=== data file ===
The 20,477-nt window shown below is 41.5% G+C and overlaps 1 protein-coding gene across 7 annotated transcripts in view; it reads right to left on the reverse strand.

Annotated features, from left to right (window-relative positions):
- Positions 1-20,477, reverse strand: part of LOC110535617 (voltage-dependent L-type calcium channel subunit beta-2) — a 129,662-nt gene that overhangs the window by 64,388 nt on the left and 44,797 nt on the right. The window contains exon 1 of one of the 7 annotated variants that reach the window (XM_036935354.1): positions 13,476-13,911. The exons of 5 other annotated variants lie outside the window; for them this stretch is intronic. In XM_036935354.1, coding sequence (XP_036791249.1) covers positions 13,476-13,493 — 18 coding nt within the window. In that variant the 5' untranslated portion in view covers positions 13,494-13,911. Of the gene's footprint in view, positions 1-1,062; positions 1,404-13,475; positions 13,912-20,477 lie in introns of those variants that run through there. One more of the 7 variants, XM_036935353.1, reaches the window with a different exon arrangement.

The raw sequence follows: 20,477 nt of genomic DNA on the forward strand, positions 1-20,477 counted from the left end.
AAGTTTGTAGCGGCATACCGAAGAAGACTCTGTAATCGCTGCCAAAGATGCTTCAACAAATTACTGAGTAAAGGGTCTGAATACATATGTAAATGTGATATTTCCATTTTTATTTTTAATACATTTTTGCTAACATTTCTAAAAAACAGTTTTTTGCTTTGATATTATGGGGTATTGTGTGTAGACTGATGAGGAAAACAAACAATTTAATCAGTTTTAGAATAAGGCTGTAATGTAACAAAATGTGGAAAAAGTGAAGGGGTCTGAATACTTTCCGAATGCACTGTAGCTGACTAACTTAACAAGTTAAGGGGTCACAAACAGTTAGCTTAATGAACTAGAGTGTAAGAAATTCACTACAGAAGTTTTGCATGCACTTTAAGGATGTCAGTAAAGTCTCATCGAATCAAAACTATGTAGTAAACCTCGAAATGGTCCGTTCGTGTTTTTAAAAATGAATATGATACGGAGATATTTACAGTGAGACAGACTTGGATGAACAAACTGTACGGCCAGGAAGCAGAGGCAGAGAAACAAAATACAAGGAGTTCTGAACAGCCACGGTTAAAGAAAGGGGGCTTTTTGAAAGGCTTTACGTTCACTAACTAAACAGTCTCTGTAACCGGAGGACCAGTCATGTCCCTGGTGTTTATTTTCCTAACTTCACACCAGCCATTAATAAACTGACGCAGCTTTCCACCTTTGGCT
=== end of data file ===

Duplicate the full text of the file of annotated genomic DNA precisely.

The 20,477-nt window shown below is 41.5% G+C and overlaps 1 protein-coding gene across 7 annotated transcripts in view; it reads right to left on the reverse strand.

Annotated features, from left to right (window-relative positions):
- Positions 1-20,477, reverse strand: part of LOC110535617 (voltage-dependent L-type calcium channel subunit beta-2) — a 129,662-nt gene that overhangs the window by 64,388 nt on the left and 44,797 nt on the right. The window contains exon 1 of one of the 7 annotated variants that reach the window (XM_036935354.1): positions 13,476-13,911. The exons of 5 other annotated variants lie outside the window; for them this stretch is intronic. In XM_036935354.1, coding sequence (XP_036791249.1) covers positions 13,476-13,493 — 18 coding nt within the window. In that variant the 5' untranslated portion in view covers positions 13,494-13,911. Of the gene's footprint in view, positions 1-1,062; positions 1,404-13,475; positions 13,912-20,477 lie in introns of those variants that run through there. One more of the 7 variants, XM_036935353.1, reaches the window with a different exon arrangement.

The raw sequence follows: 20,477 nt of genomic DNA on the forward strand, positions 1-20,477 counted from the left end.
AAGTTTGTAGCGGCATACCGAAGAAGACTCTGTAATCGCTGCCAAAGATGCTTCAACAAATTACTGAGTAAAGGGTCTGAATACATATGTAAATGTGATATTTCCATTTTTATTTTTAATACATTTTTGCTAACATTTCTAAAAAACAGTTTTTTGCTTTGATATTATGGGGTATTGTGTGTAGACTGATGAGGAAAACAAACAATTTAATCAGTTTTAGAATAAGGCTGTAATGTAACAAAATGTGGAAAAAGTGAAGGGGTCTGAATACTTTCCGAATGCACTGTAGCTGACTAACTTAACAAGTTAAGGGGTCACAAACAGTTAGCTTAATGAACTAGAGTGTAAGAAATTCACTACAGAAGTTTTGCATGCACTTTAAGGATGTCAGTAAAGTCTCATCGAATCAAAACTATGTAGTAAACCTCGAAATGGTCCGTTCGTGTTTTTAAAAATGAATATGATACGGAGATATTTACAGTGAGACAGACTTGGATGAACAAACTGTACGGCCAGGAAGCAGAGGCAGAGAAACAAAATACAAGGAGTTCTGAACAGCCACGGTTAAAGAAAGGGGGCTTTTTGAAAGGCTTTACGTTCACTAACTAAACAGTCTCTGTAACCGGAGGACCAGTCATGTCCCTGGTGTTTATTTTCCTAACTTCACACCAGCCATTAATAAACTGACGCAGCTTTCCACCTTTGGCT